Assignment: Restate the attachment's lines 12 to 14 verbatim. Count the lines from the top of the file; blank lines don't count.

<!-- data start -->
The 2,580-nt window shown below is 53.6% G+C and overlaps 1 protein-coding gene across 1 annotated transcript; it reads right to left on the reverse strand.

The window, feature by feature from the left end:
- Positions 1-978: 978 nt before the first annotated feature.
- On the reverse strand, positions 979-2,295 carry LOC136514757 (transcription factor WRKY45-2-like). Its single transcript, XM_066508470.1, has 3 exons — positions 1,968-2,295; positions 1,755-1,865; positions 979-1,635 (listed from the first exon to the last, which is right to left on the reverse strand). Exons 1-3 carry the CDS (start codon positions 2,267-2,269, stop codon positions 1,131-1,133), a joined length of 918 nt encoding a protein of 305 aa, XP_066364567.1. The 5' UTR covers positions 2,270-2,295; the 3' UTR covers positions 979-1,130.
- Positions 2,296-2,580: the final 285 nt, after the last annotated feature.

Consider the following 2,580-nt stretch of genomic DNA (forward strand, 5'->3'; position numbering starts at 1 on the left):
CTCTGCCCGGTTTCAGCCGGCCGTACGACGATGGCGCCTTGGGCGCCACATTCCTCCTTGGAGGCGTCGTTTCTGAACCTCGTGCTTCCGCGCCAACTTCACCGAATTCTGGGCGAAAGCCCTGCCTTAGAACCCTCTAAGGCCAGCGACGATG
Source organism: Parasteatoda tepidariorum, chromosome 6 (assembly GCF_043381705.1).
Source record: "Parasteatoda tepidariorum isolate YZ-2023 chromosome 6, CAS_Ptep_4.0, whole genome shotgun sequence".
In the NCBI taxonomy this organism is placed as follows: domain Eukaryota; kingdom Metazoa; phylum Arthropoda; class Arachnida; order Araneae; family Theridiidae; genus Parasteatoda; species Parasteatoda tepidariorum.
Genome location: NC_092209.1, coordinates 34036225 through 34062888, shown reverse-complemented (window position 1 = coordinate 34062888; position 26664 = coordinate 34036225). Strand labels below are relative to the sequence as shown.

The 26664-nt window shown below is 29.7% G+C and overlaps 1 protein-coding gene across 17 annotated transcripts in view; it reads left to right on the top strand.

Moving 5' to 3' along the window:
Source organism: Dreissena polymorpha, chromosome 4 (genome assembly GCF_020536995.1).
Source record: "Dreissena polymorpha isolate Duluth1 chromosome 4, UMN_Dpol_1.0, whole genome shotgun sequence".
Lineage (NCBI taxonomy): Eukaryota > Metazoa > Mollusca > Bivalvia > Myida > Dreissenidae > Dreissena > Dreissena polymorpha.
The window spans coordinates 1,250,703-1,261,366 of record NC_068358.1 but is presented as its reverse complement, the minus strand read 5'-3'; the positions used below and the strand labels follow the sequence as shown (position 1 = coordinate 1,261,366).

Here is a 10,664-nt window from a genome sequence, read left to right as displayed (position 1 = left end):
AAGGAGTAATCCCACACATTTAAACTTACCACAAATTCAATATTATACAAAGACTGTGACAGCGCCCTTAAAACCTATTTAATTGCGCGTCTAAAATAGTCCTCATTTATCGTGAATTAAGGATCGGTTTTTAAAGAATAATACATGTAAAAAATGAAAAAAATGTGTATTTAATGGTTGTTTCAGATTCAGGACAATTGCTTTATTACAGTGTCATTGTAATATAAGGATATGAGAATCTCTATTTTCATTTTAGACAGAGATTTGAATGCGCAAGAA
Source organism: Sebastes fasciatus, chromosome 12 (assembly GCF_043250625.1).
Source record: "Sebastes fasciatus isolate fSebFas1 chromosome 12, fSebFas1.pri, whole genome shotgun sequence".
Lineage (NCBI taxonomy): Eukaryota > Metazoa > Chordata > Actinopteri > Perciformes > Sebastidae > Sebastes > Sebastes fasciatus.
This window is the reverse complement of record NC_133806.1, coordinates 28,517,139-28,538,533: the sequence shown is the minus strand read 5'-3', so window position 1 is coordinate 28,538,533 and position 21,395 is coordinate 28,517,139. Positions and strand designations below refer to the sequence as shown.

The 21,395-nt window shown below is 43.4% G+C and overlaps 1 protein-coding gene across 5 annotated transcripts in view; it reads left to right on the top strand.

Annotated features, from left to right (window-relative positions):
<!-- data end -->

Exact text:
The 26664-nt window shown below is 29.7% G+C and overlaps 1 protein-coding gene across 17 annotated transcripts in view; it reads left to right on the top strand.

Moving 5' to 3' along the window:
Source organism: Dreissena polymorpha, chromosome 4 (genome assembly GCF_020536995.1).